Posted by Karen Williamson
Fifty-six percent of last year’s fourth through eighth grade students qualified for the Johns Hopkins Center for Talented Youth program by scoring in the 95th percentile or above on a verbal or quantitative portion of the ERB standardized test. This accomplishment qualifies them to take above grade level tests, such as the SATs, to assess their math and verbal/reading talents and also gives them the opportunity to attend unique educational programs throughout the U.S. this summer.
Posted by Michelle Lamb
Pen & Paper is Unquowa’s creative arts magazine that is published at the end of each school year. It highlights student writing and artwork of various forms.
In 2009, two students asked to publish their writing for the school to read. With Ms. Lauer’s approval, a gathering of interested students in grades 7 and 8 came together to discuss what the important elements of this publication would be and to give it a title. They concluded that the magazine should be open to all forms of creativity and decided on the title Pen & Paper to convey the importance of the creative process in its most simplistic form.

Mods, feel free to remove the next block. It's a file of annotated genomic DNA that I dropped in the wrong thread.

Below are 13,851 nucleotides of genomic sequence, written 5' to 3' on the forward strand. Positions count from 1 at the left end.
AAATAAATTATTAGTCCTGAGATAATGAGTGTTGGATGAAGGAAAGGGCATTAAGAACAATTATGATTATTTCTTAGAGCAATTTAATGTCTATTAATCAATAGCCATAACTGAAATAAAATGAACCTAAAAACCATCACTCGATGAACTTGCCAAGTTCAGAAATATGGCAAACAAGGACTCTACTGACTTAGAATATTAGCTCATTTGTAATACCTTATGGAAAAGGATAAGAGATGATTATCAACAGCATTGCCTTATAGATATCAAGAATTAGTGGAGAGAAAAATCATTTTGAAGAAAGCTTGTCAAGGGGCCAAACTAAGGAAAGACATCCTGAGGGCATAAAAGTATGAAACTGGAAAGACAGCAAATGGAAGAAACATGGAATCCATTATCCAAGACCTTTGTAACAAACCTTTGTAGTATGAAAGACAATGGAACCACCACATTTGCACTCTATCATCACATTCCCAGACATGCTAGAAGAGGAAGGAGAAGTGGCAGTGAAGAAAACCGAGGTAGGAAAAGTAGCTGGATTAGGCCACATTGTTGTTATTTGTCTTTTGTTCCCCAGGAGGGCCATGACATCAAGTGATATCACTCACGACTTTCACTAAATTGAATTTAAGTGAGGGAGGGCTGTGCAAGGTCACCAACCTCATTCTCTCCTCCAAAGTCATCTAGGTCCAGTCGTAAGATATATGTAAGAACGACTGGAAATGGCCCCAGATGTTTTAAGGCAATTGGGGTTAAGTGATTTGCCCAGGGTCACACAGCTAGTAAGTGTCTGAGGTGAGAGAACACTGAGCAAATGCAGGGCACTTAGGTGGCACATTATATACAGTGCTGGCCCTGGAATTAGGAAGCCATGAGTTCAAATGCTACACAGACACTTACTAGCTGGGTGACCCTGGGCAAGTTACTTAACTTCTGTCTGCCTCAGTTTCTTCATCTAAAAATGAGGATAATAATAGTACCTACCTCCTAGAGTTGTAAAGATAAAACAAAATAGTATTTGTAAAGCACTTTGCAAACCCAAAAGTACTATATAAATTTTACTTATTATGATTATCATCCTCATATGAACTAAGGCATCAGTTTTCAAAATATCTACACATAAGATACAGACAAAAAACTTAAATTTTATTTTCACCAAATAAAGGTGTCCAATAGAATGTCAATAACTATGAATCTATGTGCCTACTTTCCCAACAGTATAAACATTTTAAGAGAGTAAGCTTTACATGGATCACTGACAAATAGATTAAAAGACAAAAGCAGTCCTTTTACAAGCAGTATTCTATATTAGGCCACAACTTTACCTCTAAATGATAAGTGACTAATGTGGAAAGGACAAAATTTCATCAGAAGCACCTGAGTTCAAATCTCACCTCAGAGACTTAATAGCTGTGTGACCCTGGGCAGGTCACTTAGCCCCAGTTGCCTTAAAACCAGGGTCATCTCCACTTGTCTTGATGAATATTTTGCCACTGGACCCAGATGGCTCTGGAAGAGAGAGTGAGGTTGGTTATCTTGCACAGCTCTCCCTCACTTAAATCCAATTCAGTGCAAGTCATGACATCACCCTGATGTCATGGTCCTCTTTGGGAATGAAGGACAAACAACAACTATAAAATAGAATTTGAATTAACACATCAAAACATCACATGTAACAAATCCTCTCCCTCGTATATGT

Today, the magazine embraces the original mission of its founders while continually incorporating new ideas. The editorial, art, and publication staff meet weekly to actualize the magazine. The editorial staff focuses on writing their own work, selecting pieces for publication, and providing feedback for submissions. The art staff links writing to illustration, produces open choice art pieces, creates a unique font for the magazine, and works on the front and back covers. Finally, the publication staff codes writing and art submissions, making them anonymous, to keep the editorial staff objective during the reviewing process. They also organize and print submissions for review and advertise to the Upper School inviting them to submit their personal work. Lastly, the publication staff is charged with the final layout of the magazine.
We are off to great start with exciting writing and art that we can’t wait to share, and we look forward to creating a showcase of Unquowa talent!
Posted by Krissy Ponden